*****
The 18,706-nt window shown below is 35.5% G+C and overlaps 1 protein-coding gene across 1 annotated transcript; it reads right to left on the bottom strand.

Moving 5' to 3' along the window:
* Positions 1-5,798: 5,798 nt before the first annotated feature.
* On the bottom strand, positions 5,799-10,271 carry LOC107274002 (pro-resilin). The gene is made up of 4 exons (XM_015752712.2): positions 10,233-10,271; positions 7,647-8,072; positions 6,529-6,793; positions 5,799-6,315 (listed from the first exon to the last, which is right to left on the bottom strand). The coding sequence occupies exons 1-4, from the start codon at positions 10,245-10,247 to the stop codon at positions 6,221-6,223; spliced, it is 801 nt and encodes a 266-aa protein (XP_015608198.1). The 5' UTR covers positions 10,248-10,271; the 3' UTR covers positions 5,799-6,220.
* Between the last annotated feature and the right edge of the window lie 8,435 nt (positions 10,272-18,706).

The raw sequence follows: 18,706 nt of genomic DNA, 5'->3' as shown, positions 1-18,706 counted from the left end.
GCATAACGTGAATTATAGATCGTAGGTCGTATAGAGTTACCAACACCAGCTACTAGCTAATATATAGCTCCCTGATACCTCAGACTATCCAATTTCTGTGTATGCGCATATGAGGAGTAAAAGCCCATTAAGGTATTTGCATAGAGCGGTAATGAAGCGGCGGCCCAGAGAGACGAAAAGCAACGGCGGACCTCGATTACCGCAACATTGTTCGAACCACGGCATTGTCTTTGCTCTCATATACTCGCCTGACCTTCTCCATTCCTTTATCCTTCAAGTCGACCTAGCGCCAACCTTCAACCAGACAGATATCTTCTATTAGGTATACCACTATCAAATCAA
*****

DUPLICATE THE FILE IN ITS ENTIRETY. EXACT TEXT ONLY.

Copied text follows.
The 18,706-nt window shown below is 35.5% G+C and overlaps 1 protein-coding gene across 1 annotated transcript; it reads right to left on the bottom strand.

Moving 5' to 3' along the window:
* Positions 1-5,798: 5,798 nt before the first annotated feature.
* On the bottom strand, positions 5,799-10,271 carry LOC107274002 (pro-resilin). The gene is made up of 4 exons (XM_015752712.2): positions 10,233-10,271; positions 7,647-8,072; positions 6,529-6,793; positions 5,799-6,315 (listed from the first exon to the last, which is right to left on the bottom strand). The coding sequence occupies exons 1-4, from the start codon at positions 10,245-10,247 to the stop codon at positions 6,221-6,223; spliced, it is 801 nt and encodes a 266-aa protein (XP_015608198.1). The 5' UTR covers positions 10,248-10,271; the 3' UTR covers positions 5,799-6,220.
* Between the last annotated feature and the right edge of the window lie 8,435 nt (positions 10,272-18,706).

The raw sequence follows: 18,706 nt of genomic DNA, 5'->3' as shown, positions 1-18,706 counted from the left end.
GCATAACGTGAATTATAGATCGTAGGTCGTATAGAGTTACCAACACCAGCTACTAGCTAATATATAGCTCCCTGATACCTCAGACTATCCAATTTCTGTGTATGCGCATATGAGGAGTAAAAGCCCATTAAGGTATTTGCATAGAGCGGTAATGAAGCGGCGGCCCAGAGAGACGAAAAGCAACGGCGGACCTCGATTACCGCAACATTGTTCGAACCACGGCATTGTCTTTGCTCTCATATACTCGCCTGACCTTCTCCATTCCTTTATCCTTCAAGTCGACCTAGCGCCAACCTTCAACCAGACAGATATCTTCTATTAGGTATACCACTATCAAATCAA